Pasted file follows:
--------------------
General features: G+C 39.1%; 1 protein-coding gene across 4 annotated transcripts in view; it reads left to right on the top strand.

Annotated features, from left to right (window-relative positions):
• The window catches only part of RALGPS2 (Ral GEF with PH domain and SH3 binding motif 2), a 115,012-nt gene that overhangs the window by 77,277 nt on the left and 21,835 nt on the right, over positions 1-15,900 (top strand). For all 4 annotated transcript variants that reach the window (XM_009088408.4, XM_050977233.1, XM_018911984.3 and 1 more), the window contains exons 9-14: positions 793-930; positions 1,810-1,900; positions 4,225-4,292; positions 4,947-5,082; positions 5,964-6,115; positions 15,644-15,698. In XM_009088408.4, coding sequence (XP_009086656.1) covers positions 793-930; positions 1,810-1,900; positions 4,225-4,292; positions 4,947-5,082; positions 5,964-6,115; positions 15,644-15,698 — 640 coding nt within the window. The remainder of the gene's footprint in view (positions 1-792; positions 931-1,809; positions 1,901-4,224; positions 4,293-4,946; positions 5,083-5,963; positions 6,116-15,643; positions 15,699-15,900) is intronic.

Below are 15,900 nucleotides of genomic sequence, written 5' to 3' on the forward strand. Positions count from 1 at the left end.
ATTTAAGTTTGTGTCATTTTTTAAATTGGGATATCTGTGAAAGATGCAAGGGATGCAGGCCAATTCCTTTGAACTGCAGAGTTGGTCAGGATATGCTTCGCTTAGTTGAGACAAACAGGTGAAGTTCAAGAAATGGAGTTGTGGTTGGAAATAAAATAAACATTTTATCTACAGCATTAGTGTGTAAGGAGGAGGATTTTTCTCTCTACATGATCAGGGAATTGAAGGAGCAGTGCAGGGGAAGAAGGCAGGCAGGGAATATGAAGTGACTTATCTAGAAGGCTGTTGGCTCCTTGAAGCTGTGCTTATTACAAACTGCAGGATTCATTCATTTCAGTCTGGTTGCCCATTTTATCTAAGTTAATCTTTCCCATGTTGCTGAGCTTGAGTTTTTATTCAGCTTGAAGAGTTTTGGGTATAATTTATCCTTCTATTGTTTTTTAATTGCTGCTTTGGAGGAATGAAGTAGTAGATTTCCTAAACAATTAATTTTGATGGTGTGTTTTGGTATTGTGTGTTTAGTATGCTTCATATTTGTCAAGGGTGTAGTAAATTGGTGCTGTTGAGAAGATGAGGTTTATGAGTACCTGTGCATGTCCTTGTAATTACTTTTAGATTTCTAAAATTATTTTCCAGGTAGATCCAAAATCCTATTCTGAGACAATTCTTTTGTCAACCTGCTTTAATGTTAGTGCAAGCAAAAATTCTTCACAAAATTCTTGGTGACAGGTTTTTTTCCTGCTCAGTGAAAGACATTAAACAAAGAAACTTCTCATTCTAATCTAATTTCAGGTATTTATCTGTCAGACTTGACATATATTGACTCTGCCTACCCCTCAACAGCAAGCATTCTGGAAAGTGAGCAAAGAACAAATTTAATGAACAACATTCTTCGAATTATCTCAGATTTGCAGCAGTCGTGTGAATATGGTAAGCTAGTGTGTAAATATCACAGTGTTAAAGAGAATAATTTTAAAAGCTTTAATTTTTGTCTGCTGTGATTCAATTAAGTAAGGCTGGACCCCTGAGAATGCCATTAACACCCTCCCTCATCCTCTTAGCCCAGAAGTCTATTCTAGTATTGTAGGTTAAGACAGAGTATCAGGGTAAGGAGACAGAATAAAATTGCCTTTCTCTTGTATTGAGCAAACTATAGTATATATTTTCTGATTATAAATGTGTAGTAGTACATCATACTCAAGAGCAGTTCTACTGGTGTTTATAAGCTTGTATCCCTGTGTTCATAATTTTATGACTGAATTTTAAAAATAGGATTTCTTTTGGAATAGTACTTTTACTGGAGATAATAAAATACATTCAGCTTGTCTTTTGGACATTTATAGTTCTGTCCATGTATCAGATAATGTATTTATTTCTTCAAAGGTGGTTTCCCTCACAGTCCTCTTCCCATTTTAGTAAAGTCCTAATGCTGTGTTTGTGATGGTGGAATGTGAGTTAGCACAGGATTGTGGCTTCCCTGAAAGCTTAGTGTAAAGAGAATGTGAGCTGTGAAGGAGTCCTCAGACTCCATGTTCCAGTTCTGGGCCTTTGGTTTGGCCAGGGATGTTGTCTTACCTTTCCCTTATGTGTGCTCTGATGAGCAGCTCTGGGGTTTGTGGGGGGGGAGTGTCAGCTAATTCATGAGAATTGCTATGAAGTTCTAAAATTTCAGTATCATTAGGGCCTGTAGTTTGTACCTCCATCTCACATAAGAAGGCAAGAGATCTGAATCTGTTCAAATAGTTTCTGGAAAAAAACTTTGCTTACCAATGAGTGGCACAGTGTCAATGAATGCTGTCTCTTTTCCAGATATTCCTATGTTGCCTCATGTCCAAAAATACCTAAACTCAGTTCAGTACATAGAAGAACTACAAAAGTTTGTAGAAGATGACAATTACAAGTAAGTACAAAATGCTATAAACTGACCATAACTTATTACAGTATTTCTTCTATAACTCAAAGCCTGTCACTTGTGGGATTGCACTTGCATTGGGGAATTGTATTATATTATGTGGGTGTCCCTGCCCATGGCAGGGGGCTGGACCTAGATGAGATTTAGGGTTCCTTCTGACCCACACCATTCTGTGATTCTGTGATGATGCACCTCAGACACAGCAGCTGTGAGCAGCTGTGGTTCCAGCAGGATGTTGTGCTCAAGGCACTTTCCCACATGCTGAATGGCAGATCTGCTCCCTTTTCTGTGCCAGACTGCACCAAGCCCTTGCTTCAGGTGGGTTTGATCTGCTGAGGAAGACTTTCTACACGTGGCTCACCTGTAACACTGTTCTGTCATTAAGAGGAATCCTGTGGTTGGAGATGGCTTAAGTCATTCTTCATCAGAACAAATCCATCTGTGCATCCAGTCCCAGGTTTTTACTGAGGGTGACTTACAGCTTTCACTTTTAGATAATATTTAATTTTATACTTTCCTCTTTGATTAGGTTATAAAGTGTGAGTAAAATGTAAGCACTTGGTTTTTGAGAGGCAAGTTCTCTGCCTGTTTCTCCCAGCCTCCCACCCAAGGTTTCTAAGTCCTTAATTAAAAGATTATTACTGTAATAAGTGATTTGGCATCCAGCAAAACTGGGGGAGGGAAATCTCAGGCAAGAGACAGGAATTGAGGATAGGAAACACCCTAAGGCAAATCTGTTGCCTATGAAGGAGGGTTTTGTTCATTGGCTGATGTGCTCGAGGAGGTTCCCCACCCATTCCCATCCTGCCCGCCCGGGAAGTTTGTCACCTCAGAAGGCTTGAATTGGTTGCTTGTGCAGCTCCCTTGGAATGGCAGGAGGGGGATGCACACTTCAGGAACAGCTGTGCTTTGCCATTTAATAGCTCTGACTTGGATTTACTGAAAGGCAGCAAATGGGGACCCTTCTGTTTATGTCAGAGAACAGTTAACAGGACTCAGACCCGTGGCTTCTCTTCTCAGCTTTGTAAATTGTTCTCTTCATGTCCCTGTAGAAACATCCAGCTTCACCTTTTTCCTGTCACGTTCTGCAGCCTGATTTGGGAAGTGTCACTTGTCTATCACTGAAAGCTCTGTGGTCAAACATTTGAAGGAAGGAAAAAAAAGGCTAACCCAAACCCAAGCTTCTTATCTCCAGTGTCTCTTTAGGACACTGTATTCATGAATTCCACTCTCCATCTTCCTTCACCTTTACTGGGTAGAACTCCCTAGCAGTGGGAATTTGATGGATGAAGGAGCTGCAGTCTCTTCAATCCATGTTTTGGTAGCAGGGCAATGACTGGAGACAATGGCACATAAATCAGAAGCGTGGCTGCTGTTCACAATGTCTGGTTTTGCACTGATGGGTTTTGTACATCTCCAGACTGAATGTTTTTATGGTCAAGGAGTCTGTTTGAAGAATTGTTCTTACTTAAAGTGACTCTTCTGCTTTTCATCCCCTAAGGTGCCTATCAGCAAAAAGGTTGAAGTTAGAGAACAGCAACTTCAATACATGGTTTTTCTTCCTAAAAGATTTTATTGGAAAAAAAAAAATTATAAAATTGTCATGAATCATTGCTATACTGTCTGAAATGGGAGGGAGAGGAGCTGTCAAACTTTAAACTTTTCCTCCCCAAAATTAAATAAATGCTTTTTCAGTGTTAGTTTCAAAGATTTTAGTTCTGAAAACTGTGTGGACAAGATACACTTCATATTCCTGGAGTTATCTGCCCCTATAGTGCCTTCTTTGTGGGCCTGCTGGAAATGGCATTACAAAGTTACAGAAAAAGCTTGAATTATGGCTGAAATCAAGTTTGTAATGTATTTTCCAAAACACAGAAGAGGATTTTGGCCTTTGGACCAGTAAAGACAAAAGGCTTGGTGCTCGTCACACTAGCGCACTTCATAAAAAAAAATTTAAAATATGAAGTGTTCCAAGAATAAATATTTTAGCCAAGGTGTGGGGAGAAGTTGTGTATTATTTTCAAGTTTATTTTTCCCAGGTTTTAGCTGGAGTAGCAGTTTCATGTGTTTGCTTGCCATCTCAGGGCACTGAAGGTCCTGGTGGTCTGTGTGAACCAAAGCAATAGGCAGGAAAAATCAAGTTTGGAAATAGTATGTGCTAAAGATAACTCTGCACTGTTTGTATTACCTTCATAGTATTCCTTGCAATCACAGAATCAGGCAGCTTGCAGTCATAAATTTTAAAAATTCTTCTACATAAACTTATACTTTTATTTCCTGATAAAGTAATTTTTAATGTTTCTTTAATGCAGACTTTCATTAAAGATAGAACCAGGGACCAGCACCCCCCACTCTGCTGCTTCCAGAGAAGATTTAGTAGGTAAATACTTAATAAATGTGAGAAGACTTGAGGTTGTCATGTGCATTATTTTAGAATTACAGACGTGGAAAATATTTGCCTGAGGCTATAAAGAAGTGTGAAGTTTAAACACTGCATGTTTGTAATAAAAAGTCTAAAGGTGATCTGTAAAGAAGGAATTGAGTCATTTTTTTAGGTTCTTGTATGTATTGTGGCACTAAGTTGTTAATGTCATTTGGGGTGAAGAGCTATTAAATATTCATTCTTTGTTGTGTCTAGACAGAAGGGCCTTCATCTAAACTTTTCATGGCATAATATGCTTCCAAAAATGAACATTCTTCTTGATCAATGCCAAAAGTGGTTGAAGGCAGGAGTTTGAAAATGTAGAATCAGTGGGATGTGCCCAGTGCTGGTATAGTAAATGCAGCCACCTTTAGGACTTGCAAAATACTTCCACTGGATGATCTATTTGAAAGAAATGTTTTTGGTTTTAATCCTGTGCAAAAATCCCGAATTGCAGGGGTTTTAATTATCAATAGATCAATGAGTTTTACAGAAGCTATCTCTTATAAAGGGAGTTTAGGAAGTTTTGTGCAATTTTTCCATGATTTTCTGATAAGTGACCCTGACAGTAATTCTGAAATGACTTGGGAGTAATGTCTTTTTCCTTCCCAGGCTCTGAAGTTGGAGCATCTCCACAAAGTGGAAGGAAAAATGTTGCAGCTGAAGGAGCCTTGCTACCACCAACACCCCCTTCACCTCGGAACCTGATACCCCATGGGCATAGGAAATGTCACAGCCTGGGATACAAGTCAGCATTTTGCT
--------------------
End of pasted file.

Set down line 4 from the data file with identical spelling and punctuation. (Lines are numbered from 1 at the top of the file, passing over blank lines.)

Below are 15,900 nucleotides of genomic sequence, written 5' to 3' on the forward strand. Positions count from 1 at the left end.